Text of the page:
In America the President doesn’t make all the decisions solely, but the powerful groups and lobbies around the President who have access to his ear. Bush/Annapolis/Jewish lobby/American foreign policy—-decided by Israel—imbalance and insecurity in the world. Senator Clinton is senator for NY, and that is where her power and strength is derived from (The Jewish lobby), and the constituency she has to answer to ultimately on all the critical questions that matter. Senator Clinton comes across as one who is in the hands of the Jewish lobby, and as a personal character trait, I find her rather too cynical. Though the prospect of the first women as American president is tantalizing. One token very young inexperienced women of South Asian decent isn’t going to make much of a difference to this huge political construction I have just talked about above, which harms America and ultimately the world.

    Now of course there is Ron Paul. The man may have principles, and rare for a politician, means what he says. He WILL bring the troops back home, and stop them fighting Israel’s wars. He is not managed by the Jewish lobby, though I have detected him playing their games just a little—’it’s OK’if it is at a superficial level, I can live with it——-The point is he will be good for America, and the world. No he doesn’t appoint token persons in certain positions as a tactical manouver; I don’t think he is that cynical.

  26. Human and Hillary are banging or scissoring as they say on South Park.

    Then maybe the appropriate Battlestar Galactica analogy is actually Gina/Admiral Cain?

    Sorry. :)

    Libertarians are like feminists, anti-communists, and civil-rights activists. They’re such idealists that they have a hard time realizing they’ve won.

    Feminism won? So, um, why are we having this whole conversation about how a woman who is objectified, posed in evening gowns in fashion magazines, and not taken politically seriously despite her political/career achievements? And who works in a campaign in which the female candidate (whom I don’t support for a variety of reasons) is being referred to by Republicans almost exclusive as ‘the Bitch’? Yeah, glad we got rid of sexism. I mean, it’s great that we’ve gotten to the point where a rich woman whose husband was President can be a serious contender, but look at the lives of working class women and women of color and talk to me about how feminism is over.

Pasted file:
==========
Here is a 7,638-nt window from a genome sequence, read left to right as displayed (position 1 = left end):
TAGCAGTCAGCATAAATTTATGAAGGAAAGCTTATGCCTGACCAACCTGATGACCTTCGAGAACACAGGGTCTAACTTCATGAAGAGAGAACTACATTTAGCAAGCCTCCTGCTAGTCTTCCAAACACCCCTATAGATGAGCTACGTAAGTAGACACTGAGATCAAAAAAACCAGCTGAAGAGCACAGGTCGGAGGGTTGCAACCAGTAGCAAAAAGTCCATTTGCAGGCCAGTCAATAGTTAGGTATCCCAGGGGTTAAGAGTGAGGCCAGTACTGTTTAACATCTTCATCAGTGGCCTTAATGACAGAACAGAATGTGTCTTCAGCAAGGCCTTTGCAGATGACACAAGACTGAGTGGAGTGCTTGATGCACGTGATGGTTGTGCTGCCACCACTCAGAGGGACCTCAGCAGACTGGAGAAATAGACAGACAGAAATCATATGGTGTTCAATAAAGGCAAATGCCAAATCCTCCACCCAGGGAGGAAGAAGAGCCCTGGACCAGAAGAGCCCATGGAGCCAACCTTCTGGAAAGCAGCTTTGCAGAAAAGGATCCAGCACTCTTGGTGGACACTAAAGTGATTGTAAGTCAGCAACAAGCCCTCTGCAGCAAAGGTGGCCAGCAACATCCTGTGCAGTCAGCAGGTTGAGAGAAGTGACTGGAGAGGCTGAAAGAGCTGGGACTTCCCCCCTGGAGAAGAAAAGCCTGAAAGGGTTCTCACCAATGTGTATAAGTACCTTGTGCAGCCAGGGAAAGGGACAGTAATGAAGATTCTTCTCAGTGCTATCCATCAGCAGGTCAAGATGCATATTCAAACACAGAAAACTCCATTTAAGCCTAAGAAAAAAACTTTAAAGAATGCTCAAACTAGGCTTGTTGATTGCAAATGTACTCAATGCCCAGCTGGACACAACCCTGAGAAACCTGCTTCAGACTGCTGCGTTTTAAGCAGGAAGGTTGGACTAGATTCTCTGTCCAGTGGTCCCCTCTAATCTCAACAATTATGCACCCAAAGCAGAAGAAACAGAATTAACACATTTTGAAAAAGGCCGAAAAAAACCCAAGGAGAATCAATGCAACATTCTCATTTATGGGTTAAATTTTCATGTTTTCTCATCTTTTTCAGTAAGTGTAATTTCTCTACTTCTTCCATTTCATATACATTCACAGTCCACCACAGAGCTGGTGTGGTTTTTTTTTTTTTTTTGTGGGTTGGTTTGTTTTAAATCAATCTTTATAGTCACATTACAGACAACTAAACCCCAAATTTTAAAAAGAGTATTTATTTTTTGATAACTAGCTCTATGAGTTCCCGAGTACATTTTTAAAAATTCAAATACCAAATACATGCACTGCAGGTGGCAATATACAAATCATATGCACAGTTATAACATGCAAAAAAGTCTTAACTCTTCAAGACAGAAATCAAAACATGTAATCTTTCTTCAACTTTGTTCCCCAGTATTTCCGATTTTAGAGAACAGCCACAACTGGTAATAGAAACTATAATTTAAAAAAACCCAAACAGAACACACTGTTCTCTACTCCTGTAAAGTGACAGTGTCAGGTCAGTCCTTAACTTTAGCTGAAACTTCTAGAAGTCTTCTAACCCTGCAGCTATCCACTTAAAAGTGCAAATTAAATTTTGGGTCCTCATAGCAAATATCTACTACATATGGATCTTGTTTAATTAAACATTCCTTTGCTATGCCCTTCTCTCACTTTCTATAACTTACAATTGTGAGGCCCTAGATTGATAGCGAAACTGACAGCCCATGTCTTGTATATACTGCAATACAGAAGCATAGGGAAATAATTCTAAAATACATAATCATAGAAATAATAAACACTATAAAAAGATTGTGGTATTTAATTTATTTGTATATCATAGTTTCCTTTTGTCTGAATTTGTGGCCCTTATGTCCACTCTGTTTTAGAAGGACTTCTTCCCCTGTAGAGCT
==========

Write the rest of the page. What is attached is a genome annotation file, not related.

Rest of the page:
27. Awesome! I’m so glad I don’t have to worry about rape and domestic violence anymore!

    look sarah, we libertarians and anti-communists feel your pain. everywhere we look, we see the gulags coming back: farc guerillas, hugo chavez, naxalites, hillary clinton…

    but the world will never be perfect, human nature won’t change, people will always want something for nothing, sex and violence will always be intertwined, the poor will always be among us.

    but within these truths we have our little revolutions. and they are not insignificant but neither are they perfect. yours is winning, as is mine…but they will never be complete…because when we try to complete them, we’ll become that which we fight.

  28. Yep, I point out real sexism and get condescension in response… I suppose I’ve proven your point and you’ve proven mine.

  29. Yep, I point out real sexism and get condescension in response

    sarah, i certainly wasn’t rying to condescend toward you anymore than i was toward libertarians, of which i am more or less one. but i guess my comment took on a soothsayerish feel, in which a superiority complex is inevitable.

    well, as manju-the-shaman may i say your revolution and mine are one in the same. i pass you the peacepipe.

  30. I’m so glad I don’t have to worry about rape and domestic violence

    Someone did remark about moving the goalposts.

  31. Just for the record, she wouldn’t be the FIRST desi in the Oval Office. Two of her peers come to mind – - Dina Habib Powell (Bush’s headhunter)

    Just for the record, Powell is not desi. She is Egyptian. Also, Neera has a less influential role that Huma.

  32. Huma! Wah!

    She is perfect close up – but I don’t think Bill will make any move on Huma if Hilary is Pres. Also we certainly need to have more desis in power – everywhere! Huma will lead the charge, hey by the way isn’t she already hitched was this Abbasi chap from the UK?

  33. Alright, Huma’s a 9.875 on the 1-10 scale and I think that’s pretty dang obvious. And…she’s also very quick witted, another big plus for a future Chief of Staff. Together, however, these attributes, pairing a sharp mind with a beautiful and persuasive countenance, she could actually become quite powerful. And, as for the rumors of an affair with Hillary, who cares? It’s got to be pretty tough and lonely out there on the campaign trail. Why not share a little comfort? Certainly, Bill wouldn’t object. He’d be the one with the video camera.

    …Looking forward to getting the Clintons back in the White House (and Huma too).